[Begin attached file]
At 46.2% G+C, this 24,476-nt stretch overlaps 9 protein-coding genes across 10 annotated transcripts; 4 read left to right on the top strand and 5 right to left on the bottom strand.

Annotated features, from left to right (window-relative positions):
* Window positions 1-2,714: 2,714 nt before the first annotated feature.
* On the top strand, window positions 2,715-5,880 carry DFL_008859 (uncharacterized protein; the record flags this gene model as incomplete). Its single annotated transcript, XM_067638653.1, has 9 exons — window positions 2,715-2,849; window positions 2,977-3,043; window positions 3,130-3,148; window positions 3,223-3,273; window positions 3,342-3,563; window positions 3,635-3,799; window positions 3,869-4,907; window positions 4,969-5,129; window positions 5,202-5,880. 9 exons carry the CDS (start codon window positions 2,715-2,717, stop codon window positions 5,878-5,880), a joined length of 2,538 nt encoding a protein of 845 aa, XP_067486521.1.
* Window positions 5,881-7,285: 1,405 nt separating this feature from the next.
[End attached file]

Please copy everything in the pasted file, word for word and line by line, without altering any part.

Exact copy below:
At 46.2% G+C, this 24,476-nt stretch overlaps 9 protein-coding genes across 10 annotated transcripts; 4 read left to right on the top strand and 5 right to left on the bottom strand.

Annotated features, from left to right (window-relative positions):
* Window positions 1-2,714: 2,714 nt before the first annotated feature.
* On the top strand, window positions 2,715-5,880 carry DFL_008859 (uncharacterized protein; the record flags this gene model as incomplete). Its single annotated transcript, XM_067638653.1, has 9 exons — window positions 2,715-2,849; window positions 2,977-3,043; window positions 3,130-3,148; window positions 3,223-3,273; window positions 3,342-3,563; window positions 3,635-3,799; window positions 3,869-4,907; window positions 4,969-5,129; window positions 5,202-5,880. 9 exons carry the CDS (start codon window positions 2,715-2,717, stop codon window positions 5,878-5,880), a joined length of 2,538 nt encoding a protein of 845 aa, XP_067486521.1.
* Window positions 5,881-7,285: 1,405 nt separating this feature from the next.